Now I can’t imagine my life without the pump. Yes, I too do the potty dance with the tubing and sometimes my pump hits the floor. I think it even fell in the toilet once.

    But since it replaces my basal insulin at several different rates according to the needs of my body, I feel much better overall. I can eat a smaller portion when I want and then eat some more with a simple additional bolus.

    My diabetes pump educator, who herself wore an insulin pump, said something to me that totally changed my outlook on wearing the pump (and sometimes the CGM). I was feeling self-conscious that I would be wearing a medical device that would be seen/noticed by others. I asked how if she ever felt self-conscious.

    Her reply…”Never. It’s just a part of me, it’s part of who I am.”

    Since I got over the learning curve for the pump and later, the CGM, I now feel the same way.

    It’s just a part of who I am. And I am rarely self-conscious about it. Ever. 🙂

    01/14/16; 4:06 pm
  27. Gill #

    Ok party people, I’m a late onset type 1 who was eventually persuaded if the benefits of the pump. I think it saved my life. I just had one small problem…… I live and work in Manhattan – we have passed the decade where i could have passed my pump off as a pager…. I’m an overt pump wearer and have fielded a million questions with ease. However. I like wearing dresses and other outfits where I would like to hide my pump. I also have big boobs so I can’t hide it down my bra as I was advised during my training. So, what I want to know (with some trepidation) is how u ladies deal with it? I’ve read on blogs that people have done some sewing with pockets but I can’t sew to save my life, and I’m thinking there must be another way. What have u guys found that fixes this? Or what frustrates u? Or, what would help you? Thanks for ur insights….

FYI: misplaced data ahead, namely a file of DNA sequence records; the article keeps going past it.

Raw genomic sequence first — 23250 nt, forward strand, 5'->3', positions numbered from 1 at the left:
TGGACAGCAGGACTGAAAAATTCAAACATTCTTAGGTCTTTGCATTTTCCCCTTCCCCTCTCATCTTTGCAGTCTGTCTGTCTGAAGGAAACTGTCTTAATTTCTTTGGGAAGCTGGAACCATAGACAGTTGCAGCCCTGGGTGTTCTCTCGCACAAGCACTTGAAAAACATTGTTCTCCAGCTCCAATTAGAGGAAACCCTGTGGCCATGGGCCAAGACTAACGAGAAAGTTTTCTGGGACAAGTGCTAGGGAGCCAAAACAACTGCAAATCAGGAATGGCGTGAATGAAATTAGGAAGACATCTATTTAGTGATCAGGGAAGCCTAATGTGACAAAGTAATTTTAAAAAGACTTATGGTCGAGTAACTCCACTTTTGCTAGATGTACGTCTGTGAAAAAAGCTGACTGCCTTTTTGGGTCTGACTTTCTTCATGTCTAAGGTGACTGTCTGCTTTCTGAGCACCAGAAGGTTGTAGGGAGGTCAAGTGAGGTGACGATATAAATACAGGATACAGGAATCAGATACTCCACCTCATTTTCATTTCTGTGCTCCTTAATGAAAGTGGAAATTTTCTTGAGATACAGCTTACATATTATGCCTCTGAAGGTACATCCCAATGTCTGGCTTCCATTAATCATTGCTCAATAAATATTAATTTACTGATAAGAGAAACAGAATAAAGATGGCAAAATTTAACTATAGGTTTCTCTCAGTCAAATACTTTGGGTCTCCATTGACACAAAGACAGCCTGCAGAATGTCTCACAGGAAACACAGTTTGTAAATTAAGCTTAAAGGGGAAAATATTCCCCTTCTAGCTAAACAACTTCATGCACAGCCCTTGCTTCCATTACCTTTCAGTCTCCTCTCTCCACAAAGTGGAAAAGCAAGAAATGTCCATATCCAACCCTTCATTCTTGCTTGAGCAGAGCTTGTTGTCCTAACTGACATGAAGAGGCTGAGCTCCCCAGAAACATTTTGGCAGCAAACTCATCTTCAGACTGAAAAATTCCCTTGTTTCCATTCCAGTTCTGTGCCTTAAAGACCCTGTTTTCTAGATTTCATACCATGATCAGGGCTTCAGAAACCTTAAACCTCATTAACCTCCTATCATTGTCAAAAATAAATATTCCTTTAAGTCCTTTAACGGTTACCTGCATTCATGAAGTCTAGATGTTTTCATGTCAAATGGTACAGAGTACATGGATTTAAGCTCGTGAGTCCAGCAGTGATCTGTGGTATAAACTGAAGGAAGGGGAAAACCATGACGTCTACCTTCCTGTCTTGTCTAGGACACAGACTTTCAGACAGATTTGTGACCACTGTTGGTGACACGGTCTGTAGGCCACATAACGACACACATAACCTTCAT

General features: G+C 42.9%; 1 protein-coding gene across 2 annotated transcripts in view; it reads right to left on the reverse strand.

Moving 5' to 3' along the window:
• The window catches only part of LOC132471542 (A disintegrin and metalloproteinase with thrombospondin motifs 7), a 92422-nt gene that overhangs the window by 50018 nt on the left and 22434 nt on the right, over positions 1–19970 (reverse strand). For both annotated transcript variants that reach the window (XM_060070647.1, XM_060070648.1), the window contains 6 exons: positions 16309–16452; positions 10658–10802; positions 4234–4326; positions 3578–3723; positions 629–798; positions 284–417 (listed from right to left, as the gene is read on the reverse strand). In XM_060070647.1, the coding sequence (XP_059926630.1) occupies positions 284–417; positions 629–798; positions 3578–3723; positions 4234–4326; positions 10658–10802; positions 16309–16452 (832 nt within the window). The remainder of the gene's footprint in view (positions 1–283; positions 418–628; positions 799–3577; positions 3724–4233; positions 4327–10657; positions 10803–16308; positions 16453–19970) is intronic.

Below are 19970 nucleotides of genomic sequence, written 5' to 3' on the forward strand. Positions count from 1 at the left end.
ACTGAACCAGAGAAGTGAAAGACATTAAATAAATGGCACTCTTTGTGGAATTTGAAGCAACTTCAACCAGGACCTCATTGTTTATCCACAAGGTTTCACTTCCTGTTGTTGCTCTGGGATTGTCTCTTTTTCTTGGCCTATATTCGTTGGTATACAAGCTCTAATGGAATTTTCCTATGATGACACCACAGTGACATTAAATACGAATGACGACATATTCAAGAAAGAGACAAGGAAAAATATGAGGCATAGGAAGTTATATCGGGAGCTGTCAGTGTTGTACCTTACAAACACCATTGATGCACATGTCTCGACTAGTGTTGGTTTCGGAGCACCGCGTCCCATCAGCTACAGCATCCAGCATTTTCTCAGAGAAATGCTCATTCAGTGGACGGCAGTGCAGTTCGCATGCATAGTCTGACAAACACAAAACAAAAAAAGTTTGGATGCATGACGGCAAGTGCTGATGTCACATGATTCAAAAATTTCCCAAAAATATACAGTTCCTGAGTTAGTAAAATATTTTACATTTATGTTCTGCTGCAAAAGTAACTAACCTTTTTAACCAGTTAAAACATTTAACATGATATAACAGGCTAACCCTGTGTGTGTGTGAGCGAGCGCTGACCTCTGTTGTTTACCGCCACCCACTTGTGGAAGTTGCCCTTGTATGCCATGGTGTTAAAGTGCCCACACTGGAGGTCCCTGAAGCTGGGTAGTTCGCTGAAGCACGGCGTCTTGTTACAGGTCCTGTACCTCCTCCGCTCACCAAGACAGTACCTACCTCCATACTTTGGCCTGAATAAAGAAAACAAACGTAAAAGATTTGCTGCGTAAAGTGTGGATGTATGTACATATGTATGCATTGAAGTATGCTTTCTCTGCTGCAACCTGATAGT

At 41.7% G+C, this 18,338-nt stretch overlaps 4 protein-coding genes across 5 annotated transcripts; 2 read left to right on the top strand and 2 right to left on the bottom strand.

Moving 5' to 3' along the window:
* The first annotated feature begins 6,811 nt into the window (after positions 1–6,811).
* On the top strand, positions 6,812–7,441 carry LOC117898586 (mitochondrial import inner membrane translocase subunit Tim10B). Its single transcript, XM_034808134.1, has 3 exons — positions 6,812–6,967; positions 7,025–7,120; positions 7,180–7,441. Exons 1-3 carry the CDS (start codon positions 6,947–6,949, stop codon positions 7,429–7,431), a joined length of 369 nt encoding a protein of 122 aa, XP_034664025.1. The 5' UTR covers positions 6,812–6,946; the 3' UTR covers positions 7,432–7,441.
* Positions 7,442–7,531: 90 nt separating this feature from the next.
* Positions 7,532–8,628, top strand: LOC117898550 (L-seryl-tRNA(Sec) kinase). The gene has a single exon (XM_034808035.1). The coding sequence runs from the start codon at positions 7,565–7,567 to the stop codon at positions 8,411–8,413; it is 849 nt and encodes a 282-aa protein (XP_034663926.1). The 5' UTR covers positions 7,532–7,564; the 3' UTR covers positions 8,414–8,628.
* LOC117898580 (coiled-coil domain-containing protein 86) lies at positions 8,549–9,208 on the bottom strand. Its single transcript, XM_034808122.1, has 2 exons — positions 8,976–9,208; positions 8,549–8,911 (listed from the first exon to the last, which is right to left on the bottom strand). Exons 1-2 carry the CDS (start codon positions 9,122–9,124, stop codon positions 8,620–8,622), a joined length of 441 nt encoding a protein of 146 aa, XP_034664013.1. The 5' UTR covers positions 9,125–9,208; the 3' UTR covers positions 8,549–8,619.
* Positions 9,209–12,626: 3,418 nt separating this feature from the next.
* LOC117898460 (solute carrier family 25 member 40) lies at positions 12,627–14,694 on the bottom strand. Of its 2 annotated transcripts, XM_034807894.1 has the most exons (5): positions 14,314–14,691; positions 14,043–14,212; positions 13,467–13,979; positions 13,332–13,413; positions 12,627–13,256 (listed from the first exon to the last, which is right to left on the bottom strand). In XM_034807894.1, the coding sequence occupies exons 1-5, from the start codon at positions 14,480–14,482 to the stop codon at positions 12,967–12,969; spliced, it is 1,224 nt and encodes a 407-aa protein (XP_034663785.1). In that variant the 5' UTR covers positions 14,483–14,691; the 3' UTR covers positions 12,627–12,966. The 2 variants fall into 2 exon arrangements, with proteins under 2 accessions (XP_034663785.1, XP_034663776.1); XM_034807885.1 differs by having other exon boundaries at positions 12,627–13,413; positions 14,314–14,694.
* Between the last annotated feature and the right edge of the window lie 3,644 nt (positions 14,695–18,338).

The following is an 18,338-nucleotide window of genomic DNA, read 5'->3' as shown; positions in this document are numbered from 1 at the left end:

03/11/16; 2:07 am
    • e. #

      Gill – get thigh-high pantyhose (the kind that stay up without a garter) and cut off the hose. Just use the top part with the stuff that sticks to your skin, and tuck your pump in there.

      04/12/16; 3:58 pm
    • Sandy Brooks #

      Gill, go to ur local dry cleaners/tailor shop and ask them to put a pocket in the side seam of ur dresses. I wish I lived closer so as a sewer, I could do it for u. This is a simple fix for an experienced tailor and should be a cheap fix or at least worth the investment in ur fav dreses.

      or make a small hole in thr side seam, and wear a belt with the dress to hold ur pump, but the pocket fix is more convenient and is much easier to hide or at least not take away from the look that ur going for w ur dress!! Good luck!!!

      05/31/16; 10:08 pm
  28. Sandy Brooks #

    Gill, go to ur local dry cleaners/tailor shop and ask them to put a pocket in the side seam of ur dresses. I wish I lived closer so as a sewer, I could do it for u. This is a simple fix for an experienced tailor and should be a cheap fix or at least worth the investment in ur fav dreses.

    or make a small hole in thr side seam, and wear a belt with the dress to hold ur pump, but the pocket fix is more convenient and is much easier to hide or at least not take away from the look that ur going for w ur dress!! Good luck!!!

    05/31/16; 10:09 pm